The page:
Avenir Health performs a range of assessments using data for decisionmaking. This includes primary data collection and analysis, as well as secondary analysis of existing data, costing of national and decentralized health programs, analysis of markets and approximation of potential markets, and estimation of complex indicators. Results of the analyses are used by multinational organizations, international and national non-government organizations, donors, policy makers in developing countries, and individuals in a variety of public health fields.
Avenir Health has developed an online tool, the Unit Cost Repository, which contains detailed information on over 150 studies on HIV treatment and prevention interventions in developing countries. After incorporating comments on the final form of the data base received from numerous experts around the world, we designed an interactive web site that provides an easy-to-use interface to access the information in a variety of ways. The web-based data base includes quality scores for the individual studies, and also links to other databases in the field, where available. We also completed work on the studies underlying the effectiveness estimates used by the Goals model, including both an update of the studies that are included and a quality scoring which allows users to specify the acceptable number of limitations.
Avenir Health contributes expertise in HIV costing and modeling to the USAID-funded Health Policy Initiative Costing Task Order. Team members support USG and host country governments in developing and using cost and modeling data for decision making, as well as training for counterparts on these topics. As part of the Costing TO, Avenir Health has modeled the impact of HIV treatment on prevention, completed cost and impact studies of male circumcision, PMTCT, and antiretroviral therapy, and analyzed resource allocation issues for HIV funding. The project also performed capacity building activities around costing and modeling in a number of countries and regions, including Lesotho, Mozambique, East Africa, South Asia, Southeast Asia, West Africa, Latin America and the Caribbean.
The Rush Foundation, in collaboration with the Copenhagen Consensus Center, commissioned a series of eighteen papers from teams of top health economists, epidemiologists, and demographers to answer the question, If we successfully raised an additional US$10 billion over the next 5 years to combat HIV/AIDS in sub-Saharan Africa, how could it best be spent? Avenir Health staff contributed three of these papers, including one of the six key analyses and two of the twelve perspective papers. A panel of five eminent economists, including three Nobel Prize winners, met in September 2011 to prioritize the suggested interventions, which included conversations with the authors. The reports are available online at www.rethinkhiv.com, and are also available in a volume published by Cambridge University Press.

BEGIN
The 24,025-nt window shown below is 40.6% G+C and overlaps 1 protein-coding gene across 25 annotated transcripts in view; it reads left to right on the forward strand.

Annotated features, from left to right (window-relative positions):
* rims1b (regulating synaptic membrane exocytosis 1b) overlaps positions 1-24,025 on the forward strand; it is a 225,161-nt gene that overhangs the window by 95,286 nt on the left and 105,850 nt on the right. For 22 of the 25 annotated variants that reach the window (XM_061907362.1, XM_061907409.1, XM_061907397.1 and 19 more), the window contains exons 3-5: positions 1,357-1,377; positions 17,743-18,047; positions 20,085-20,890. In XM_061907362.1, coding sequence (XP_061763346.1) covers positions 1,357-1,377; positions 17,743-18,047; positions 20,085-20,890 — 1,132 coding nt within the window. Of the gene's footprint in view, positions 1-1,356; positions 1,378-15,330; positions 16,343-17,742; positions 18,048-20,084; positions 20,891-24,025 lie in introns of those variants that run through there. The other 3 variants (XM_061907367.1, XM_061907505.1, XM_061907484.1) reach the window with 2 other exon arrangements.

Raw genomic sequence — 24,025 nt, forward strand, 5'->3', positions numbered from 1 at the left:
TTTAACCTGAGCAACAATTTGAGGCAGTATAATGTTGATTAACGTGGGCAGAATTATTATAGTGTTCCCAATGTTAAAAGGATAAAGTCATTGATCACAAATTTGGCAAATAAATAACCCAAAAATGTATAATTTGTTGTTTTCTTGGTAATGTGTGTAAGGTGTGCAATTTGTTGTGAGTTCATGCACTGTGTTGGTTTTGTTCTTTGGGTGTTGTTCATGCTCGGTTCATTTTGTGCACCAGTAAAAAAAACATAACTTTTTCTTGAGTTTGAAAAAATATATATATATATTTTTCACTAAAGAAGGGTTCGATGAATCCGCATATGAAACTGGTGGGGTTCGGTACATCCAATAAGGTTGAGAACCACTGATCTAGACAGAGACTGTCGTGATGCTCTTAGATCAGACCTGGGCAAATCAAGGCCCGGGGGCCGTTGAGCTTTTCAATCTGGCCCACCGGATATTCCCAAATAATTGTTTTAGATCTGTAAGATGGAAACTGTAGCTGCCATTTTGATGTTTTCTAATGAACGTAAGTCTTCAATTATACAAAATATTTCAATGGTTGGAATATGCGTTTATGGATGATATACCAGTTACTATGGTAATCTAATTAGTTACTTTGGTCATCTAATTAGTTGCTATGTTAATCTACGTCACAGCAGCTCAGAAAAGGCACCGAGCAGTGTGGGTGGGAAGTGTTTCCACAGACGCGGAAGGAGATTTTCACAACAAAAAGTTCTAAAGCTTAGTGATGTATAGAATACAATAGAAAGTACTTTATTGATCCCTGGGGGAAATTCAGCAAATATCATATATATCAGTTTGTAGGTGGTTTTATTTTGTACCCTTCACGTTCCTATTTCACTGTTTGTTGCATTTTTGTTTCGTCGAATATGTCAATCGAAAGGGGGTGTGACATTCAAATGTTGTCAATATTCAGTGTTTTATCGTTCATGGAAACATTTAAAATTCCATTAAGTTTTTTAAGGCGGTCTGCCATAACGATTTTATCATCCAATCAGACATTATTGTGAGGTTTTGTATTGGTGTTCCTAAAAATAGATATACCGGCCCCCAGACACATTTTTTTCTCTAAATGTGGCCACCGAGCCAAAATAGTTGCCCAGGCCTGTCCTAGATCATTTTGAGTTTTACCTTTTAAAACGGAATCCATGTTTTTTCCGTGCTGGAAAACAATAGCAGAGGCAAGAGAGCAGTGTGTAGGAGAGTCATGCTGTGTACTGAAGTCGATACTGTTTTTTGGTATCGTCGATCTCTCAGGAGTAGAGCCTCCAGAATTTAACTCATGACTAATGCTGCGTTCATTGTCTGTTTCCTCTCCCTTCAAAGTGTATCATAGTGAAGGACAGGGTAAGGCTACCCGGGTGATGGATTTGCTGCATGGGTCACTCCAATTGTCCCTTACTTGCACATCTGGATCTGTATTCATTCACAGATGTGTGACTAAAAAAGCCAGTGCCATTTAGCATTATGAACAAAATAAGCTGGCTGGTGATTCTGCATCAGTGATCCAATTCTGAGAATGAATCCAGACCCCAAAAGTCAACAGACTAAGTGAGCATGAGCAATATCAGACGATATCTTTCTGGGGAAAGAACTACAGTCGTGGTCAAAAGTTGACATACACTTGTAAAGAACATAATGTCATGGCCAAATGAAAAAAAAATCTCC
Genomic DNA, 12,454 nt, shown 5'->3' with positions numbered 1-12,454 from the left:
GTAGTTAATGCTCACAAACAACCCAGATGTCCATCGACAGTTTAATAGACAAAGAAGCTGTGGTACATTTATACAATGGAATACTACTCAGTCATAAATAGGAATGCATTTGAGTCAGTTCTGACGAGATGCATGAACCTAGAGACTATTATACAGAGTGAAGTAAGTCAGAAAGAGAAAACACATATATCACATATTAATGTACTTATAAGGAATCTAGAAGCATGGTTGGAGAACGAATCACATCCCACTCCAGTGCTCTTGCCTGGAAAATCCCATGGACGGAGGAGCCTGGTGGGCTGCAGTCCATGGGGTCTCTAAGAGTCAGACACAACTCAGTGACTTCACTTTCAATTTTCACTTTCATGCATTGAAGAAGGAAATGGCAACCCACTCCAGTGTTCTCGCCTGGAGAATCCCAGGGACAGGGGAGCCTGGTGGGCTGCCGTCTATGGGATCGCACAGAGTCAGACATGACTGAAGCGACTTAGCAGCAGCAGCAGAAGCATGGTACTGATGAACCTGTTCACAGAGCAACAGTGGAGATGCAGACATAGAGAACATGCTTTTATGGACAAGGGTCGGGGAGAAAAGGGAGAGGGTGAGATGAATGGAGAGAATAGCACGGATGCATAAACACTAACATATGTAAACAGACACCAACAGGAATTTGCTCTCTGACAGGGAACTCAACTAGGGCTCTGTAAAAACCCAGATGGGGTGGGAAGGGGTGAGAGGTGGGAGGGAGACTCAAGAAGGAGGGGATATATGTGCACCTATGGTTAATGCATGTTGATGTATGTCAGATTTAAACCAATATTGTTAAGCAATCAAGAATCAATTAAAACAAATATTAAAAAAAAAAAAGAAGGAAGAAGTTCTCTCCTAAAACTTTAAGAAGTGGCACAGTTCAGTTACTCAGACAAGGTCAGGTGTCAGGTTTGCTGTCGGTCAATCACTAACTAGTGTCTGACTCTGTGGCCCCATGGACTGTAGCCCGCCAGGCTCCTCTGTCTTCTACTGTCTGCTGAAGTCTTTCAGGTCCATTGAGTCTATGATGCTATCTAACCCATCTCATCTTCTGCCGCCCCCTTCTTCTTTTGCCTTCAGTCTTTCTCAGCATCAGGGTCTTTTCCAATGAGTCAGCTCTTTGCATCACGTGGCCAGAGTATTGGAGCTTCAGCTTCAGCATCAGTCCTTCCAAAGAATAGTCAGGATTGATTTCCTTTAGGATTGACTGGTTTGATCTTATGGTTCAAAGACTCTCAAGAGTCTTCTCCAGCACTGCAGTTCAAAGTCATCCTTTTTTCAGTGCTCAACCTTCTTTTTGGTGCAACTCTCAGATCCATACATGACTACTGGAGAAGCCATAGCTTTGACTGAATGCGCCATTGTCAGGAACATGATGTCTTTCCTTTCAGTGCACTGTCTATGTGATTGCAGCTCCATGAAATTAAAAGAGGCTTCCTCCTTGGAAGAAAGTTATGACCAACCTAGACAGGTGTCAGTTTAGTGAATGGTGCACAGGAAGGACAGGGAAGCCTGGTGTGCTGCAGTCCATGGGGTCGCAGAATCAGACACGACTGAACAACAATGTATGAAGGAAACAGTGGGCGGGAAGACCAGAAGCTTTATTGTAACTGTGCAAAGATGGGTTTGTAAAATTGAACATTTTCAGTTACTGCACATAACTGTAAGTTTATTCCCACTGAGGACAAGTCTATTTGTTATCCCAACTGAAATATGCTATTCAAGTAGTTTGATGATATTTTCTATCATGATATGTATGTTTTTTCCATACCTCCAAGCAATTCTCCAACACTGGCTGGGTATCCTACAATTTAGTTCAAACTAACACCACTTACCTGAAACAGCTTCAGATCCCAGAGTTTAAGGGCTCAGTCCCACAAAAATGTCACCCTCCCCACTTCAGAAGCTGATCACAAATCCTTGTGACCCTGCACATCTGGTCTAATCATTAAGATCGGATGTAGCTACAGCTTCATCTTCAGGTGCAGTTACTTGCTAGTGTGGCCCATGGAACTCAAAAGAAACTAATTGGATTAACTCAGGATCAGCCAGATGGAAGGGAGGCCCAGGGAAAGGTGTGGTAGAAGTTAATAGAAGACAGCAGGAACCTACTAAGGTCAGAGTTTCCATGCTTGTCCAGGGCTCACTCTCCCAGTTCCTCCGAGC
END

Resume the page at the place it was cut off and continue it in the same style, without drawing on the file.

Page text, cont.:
As part of the aids2031 Consortium, Avenir Health addressed key questions related to the costs and financing on resources needed for the HIV response through 2031 (50 years after the first AIDS case), including what are the long-term resource needs? What are the most important cost drivers? Are there ‘game-changers’ that could dramatically affect the price tag for fighting HIV? And what actions could be taken today to limit the growth of resources required? FI collaborated with several of the working groups (WG) to coordinate a coherent estimate, including the Science & Technology WG, the Social Drivers WG, the Programmatic Response WG, and the Steering Committee. In addition to the global analysis, Avenir Health also conducted national assessments in Cambodia and South Africa, focusing particularly on the required fiscal space needed to sustain and expand existing programs. Publications include journal articles and a book, available here.
The Marie Stopes International (MSI) Costing Calculator was developed by Avenir Health to help MSI program managers and planners estimate the per client costs of family planning services. These costs are calculated and presented by means of delivery (i.e. clinic facility, outreach, mobile services etc.) and by type of family planning method.
In collaboration with Johns Hopkins, FI estimated the impact of prevention interventions and providing ART targeting men who have sex with men (MSM) for Peru, Ukraine, Kenya and Thailand using the revised Goals model with four MSM categories (high-risk; medium-risk; low-risk; MSM-IDU). The countries were selected to represent different types of MSM epidemics: MSM are the predominant exposure group for HIV; same sex behavior is evaluated in the context of established HIV epidemics among IDU; same sex behavior is evaluated in the context of high prevalence and mature HIV epidemics among heterosexuals; and MSM, heterosexual, and IDU transmission all contribute significantly to the HIV epidemic). The initial results were presented at the Vienna Conference in July 2010, further results were to be presented at the 2011 Conference on Retroviruses and Opportunistic Infections, and there was a final publication in the International Journal of STD and AIDS.